Adding Chemicals to Water (source:

Cyber attack is another way water systems are vulnerable.  You may wonder why water treatment facilities are connected to the internet and the answer is for remote monitoring and control.  It may seem like an unwarranted risk having these facilities connected to the web.  It is not an unwarranted risk at all.  The likelihood of the automated system needing an intervention that cannot wait for someone to be onsite is greater than a targeted cyber attack. Keep in mind that even normal breakdowns of the watersystem can cause illness and even death.  These need to be responded to and are just as important as preventing cyber attack. I am not a technology expert so I will leave it to other people to suggest the best firewall setup.   Another thing to note about cyber attack on a water treatment facility is that even if the attacker is successful and shuts down the control computer, the facility can still be controlled manually.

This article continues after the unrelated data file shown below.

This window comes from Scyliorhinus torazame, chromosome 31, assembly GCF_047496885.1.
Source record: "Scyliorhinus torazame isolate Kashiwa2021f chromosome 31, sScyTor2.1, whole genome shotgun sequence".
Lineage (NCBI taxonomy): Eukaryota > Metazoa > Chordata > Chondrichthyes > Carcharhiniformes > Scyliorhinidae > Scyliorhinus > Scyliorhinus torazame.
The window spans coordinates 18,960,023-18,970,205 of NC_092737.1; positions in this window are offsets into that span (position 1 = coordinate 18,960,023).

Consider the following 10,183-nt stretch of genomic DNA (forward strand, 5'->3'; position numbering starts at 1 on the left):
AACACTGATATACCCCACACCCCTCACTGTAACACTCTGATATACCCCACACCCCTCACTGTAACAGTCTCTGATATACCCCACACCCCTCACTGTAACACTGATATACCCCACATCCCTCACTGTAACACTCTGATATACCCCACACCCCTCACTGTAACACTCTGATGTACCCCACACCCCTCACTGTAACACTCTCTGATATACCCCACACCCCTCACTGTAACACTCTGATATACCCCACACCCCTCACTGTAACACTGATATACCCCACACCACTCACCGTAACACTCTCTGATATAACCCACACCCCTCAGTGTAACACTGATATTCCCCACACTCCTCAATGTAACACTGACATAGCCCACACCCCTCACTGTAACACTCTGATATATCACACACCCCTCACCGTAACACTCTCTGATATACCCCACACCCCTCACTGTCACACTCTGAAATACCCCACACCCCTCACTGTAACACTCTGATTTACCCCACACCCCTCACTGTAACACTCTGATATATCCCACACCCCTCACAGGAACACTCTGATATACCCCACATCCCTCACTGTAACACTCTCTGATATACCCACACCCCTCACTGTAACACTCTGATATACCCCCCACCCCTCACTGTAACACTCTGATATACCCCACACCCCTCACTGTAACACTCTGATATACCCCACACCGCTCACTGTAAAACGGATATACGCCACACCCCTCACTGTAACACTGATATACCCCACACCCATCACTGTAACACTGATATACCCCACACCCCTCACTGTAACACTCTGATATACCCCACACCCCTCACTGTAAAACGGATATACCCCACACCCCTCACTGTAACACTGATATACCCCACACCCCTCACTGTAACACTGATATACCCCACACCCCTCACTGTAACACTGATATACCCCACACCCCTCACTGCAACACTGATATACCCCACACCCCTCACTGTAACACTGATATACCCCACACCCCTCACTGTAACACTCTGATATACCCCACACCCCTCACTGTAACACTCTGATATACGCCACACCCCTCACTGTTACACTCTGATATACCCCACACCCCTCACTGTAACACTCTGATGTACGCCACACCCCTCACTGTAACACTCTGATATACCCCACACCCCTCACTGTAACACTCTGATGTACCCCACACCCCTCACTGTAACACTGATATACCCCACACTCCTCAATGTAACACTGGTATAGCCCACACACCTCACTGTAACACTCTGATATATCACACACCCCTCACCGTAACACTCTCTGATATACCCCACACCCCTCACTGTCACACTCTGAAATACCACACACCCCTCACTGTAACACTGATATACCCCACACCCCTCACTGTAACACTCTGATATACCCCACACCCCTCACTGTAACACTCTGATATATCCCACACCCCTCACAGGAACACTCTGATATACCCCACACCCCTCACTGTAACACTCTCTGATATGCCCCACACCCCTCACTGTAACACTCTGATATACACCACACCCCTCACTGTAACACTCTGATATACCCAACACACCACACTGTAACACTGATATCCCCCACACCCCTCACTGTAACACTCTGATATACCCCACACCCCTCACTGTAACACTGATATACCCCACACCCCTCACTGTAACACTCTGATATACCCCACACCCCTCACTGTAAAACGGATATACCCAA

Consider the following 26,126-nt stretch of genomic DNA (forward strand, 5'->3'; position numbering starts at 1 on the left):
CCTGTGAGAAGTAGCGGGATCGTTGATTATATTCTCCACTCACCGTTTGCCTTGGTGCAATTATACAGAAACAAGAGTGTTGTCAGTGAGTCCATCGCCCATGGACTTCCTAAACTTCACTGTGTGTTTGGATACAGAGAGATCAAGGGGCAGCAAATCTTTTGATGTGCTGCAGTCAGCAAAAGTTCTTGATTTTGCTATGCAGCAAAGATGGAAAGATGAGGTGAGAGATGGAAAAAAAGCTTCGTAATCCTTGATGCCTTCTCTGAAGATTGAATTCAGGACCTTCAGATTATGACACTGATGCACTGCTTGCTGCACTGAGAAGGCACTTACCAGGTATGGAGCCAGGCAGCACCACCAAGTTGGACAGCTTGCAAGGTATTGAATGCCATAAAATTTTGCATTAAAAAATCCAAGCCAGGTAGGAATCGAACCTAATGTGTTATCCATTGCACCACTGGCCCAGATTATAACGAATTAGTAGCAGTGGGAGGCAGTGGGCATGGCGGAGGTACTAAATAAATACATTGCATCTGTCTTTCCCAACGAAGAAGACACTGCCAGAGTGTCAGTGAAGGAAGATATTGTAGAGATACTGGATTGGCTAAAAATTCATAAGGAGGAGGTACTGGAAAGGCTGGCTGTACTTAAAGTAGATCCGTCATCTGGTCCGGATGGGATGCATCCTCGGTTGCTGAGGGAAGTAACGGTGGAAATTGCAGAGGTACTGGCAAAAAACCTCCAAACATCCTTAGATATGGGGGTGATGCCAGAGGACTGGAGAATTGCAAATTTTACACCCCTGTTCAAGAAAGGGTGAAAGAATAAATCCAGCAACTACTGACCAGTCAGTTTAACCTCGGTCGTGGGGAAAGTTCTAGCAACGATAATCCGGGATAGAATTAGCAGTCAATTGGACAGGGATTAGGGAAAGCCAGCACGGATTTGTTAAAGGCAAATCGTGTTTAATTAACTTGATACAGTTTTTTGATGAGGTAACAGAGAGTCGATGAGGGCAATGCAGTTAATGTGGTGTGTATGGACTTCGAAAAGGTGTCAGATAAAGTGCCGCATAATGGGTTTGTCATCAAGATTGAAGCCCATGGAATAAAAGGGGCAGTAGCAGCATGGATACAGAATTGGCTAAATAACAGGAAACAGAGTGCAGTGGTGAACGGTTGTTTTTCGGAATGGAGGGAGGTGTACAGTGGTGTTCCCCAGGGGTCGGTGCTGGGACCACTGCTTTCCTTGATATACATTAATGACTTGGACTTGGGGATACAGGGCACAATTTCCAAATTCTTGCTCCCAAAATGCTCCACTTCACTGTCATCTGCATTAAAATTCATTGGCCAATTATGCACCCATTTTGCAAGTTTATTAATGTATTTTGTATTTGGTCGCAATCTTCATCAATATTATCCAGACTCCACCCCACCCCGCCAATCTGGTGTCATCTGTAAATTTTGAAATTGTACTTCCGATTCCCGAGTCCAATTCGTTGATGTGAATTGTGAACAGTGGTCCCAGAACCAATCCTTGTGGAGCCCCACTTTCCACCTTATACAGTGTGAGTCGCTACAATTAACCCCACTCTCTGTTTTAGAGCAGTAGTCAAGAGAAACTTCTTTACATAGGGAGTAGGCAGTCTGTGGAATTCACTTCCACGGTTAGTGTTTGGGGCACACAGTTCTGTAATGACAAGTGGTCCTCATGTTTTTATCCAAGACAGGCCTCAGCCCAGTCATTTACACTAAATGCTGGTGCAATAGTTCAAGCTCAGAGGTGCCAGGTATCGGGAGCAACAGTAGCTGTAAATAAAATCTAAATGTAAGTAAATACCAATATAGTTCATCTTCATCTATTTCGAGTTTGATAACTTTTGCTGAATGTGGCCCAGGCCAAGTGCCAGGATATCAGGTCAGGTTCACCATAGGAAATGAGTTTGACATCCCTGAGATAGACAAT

Terrorism is something that needs to be addressed when it comes to water systems.  People inside and outside the system need to be aware of the risks and what can be done for protecting the security of out water.

Water Preparedness: Common Beginner Mistakes

Are you thinking about starting to store water? How about emergency water treatment? Getting started can be a very daunting task. Where should efforts be focused? What pitfalls should be avoided?  This article will explore a few of the mistakes I see people make when they start to take their personal water security seriously

Don’t be left without potable water. Avoid beginner mistakes. (source: always